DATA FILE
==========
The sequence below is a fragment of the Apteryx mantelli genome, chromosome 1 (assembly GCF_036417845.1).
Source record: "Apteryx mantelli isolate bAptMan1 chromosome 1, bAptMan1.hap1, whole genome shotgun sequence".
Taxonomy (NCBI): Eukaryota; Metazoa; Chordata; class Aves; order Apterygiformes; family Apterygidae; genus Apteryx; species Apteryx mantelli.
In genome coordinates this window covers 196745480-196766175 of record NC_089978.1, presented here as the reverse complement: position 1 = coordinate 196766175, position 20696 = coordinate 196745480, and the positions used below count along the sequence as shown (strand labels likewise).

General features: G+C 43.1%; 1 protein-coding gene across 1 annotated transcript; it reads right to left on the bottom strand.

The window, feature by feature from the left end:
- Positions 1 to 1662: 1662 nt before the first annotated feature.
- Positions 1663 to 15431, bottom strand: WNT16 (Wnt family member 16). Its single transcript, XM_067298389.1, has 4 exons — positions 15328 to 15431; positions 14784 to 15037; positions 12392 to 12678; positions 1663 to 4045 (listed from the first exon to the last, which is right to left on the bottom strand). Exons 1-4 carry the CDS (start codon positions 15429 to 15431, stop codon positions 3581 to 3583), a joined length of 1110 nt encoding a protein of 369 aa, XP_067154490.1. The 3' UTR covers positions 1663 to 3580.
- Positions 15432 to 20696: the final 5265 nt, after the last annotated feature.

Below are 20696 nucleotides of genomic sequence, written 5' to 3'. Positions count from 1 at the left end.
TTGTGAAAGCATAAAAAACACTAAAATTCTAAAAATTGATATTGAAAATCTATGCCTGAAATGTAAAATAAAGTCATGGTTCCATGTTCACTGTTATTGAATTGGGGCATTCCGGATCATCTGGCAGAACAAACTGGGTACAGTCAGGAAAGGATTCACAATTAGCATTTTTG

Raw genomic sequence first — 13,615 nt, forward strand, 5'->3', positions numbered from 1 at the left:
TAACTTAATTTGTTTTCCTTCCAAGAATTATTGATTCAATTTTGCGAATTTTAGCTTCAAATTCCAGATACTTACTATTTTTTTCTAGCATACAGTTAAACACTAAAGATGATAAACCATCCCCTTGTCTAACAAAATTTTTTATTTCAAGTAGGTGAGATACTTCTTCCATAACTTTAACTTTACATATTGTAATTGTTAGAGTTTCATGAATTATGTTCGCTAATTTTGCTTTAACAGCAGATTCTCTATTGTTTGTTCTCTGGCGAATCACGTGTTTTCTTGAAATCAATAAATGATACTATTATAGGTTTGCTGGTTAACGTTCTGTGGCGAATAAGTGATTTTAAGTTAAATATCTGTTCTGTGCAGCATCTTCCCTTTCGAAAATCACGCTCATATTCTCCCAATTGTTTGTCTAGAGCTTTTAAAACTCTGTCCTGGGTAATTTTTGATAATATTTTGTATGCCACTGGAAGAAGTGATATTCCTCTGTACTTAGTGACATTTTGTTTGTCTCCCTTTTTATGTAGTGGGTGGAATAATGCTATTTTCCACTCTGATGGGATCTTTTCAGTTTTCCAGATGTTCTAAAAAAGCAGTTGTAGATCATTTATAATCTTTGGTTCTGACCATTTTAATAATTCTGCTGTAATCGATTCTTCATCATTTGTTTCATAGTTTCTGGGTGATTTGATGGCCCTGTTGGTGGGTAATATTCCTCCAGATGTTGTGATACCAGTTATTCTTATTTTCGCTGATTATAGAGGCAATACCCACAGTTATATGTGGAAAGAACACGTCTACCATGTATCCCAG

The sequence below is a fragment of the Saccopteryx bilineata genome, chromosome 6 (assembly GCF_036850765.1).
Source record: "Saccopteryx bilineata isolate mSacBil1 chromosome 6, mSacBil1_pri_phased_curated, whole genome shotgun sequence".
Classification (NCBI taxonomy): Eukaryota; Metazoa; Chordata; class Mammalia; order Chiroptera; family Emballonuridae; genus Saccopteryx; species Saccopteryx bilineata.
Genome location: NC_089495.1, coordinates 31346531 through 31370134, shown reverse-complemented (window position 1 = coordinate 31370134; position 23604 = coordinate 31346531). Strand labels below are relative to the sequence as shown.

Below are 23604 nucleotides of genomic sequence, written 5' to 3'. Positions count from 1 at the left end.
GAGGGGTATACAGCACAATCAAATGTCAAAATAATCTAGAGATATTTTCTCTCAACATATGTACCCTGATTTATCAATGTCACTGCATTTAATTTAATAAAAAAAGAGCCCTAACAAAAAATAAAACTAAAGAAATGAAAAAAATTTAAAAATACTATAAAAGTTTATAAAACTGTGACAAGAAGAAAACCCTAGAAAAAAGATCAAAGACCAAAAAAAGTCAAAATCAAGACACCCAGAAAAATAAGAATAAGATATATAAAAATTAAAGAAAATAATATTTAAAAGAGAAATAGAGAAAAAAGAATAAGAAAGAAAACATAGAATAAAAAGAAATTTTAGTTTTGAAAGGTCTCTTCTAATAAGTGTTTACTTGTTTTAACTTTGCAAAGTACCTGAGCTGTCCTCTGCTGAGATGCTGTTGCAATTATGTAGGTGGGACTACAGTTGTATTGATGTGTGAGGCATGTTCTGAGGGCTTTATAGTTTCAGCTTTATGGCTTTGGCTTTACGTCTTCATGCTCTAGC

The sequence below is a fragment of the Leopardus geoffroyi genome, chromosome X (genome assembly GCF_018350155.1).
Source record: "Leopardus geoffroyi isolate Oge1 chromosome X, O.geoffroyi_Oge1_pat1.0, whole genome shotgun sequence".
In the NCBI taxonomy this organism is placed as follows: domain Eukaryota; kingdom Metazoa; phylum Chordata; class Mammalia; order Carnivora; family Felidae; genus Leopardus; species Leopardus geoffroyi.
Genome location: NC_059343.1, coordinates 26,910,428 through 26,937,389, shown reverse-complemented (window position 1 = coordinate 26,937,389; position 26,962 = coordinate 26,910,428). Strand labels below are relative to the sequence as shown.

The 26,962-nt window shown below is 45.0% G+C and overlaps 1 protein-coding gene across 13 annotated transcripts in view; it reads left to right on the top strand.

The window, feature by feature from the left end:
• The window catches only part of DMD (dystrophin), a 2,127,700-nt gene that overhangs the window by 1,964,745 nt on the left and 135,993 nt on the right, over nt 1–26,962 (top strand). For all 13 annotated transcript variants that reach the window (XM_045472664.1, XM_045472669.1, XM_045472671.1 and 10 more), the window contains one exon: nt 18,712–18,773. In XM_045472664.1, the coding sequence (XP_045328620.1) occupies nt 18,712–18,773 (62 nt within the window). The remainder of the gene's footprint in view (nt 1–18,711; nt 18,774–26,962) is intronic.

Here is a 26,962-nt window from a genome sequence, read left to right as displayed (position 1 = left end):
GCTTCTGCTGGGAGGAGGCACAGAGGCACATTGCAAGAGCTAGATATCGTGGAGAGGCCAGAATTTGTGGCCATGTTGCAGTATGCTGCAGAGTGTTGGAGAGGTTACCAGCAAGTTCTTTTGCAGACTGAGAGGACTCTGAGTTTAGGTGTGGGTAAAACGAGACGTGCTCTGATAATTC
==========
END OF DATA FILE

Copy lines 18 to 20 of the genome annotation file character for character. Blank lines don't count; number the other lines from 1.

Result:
Below are 23604 nucleotides of genomic sequence, written 5' to 3'. Positions count from 1 at the left end.
GAGGGGTATACAGCACAATCAAATGTCAAAATAATCTAGAGATATTTTCTCTCAACATATGTACCCTGATTTATCAATGTCACTGCATTTAATTTAATAAAAAAAGAGCCCTAACAAAAAATAAAACTAAAGAAATGAAAAAAATTTAAAAATACTATAAAAGTTTATAAAACTGTGACAAGAAGAAAACCCTAGAAAAAAGATCAAAGACCAAAAAAAGTCAAAATCAAGACACCCAGAAAAATAAGAATAAGATATATAAAAATTAAAGAAAATAATATTTAAAAGAGAAATAGAGAAAAAAGAATAAGAAAGAAAACATAGAATAAAAAGAAATTTTAGTTTTGAAAGGTCTCTTCTAATAAGTGTTTACTTGTTTTAACTTTGCAAAGTACCTGAGCTGTCCTCTGCTGAGATGCTGTTGCAATTATGTAGGTGGGACTACAGTTGTATTGATGTGTGAGGCATGTTCTGAGGGCTTTATAGTTTCAGCTTTATGGCTTTGGCTTTACGTCTTCATGCTCTAGC

The sequence below is a fragment of the Leopardus geoffroyi genome, chromosome X (genome assembly GCF_018350155.1).